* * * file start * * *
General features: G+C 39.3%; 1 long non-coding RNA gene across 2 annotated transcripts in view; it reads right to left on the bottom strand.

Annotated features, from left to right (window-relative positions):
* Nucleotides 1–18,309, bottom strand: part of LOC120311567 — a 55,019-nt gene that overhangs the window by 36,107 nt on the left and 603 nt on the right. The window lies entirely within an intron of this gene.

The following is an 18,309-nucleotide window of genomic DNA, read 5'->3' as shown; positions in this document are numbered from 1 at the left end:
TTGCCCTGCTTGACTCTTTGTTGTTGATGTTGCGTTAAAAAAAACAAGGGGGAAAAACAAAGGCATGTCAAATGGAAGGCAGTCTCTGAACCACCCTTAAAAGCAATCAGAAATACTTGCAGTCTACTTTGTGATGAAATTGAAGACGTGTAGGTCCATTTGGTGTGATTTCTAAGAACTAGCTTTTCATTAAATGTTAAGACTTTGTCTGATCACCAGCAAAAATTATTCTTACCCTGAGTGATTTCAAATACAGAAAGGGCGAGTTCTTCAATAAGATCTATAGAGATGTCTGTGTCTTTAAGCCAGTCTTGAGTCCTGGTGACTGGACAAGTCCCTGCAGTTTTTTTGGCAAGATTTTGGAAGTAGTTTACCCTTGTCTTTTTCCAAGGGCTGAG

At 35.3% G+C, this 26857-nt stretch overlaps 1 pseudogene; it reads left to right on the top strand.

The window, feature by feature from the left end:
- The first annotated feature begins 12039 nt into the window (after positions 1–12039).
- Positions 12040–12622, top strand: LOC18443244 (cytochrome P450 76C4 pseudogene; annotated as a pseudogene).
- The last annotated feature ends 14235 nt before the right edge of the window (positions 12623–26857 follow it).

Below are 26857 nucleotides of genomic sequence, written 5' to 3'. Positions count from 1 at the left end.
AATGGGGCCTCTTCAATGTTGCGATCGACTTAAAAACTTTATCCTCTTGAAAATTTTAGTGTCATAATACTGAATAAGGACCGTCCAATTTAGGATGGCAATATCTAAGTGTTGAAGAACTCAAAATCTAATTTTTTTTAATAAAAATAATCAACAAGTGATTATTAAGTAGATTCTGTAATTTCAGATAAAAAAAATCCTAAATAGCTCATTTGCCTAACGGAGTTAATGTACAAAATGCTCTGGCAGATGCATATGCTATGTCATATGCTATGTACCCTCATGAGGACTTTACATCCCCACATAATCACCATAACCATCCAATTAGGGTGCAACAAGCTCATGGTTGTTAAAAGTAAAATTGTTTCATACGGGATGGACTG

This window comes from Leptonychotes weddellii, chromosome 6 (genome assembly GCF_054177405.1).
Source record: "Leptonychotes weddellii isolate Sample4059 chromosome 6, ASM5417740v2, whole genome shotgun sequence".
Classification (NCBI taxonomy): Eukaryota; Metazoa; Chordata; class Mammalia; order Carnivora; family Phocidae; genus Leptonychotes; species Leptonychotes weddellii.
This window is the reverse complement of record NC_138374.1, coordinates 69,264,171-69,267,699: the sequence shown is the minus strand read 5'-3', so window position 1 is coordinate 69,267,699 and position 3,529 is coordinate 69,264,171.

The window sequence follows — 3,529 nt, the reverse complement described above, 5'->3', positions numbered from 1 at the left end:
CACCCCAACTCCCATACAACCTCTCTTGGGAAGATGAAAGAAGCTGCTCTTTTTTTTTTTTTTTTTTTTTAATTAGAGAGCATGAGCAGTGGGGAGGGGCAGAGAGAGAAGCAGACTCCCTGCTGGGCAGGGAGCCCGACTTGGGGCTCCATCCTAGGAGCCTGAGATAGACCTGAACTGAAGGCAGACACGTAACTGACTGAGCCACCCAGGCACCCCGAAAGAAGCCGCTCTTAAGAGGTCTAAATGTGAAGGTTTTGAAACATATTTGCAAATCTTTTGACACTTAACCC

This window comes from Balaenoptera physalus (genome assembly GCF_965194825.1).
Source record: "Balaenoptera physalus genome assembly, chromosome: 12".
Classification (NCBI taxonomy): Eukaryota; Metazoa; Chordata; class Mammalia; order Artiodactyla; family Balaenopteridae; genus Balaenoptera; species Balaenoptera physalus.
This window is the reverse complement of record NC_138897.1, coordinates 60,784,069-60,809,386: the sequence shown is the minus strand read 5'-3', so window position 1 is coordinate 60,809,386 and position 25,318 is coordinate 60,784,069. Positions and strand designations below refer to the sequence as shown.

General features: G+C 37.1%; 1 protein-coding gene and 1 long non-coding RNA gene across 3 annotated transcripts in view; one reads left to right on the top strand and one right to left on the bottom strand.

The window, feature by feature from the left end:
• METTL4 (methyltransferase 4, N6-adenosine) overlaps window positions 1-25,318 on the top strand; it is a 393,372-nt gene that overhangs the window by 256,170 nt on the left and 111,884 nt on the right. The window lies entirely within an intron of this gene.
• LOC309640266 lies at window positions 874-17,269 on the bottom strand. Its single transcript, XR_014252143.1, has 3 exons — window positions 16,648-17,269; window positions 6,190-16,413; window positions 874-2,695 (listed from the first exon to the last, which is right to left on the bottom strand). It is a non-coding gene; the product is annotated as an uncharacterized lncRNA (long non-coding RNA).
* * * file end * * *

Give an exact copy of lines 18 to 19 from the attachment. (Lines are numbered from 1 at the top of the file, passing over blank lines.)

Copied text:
CACCCCAACTCCCATACAACCTCTCTTGGGAAGATGAAAGAAGCTGCTCTTTTTTTTTTTTTTTTTTTTTAATTAGAGAGCATGAGCAGTGGGGAGGGGCAGAGAGAGAAGCAGACTCCCTGCTGGGCAGGGAGCCCGACTTGGGGCTCCATCCTAGGAGCCTGAGATAGACCTGAACTGAAGGCAGACACGTAACTGACTGAGCCACCCAGGCACCCCGAAAGAAGCCGCTCTTAAGAGGTCTAAATGTGAAGGTTTTGAAACATATTTGCAAATCTTTTGACACTTAACCC

This window comes from Balaenoptera physalus (genome assembly GCF_965194825.1).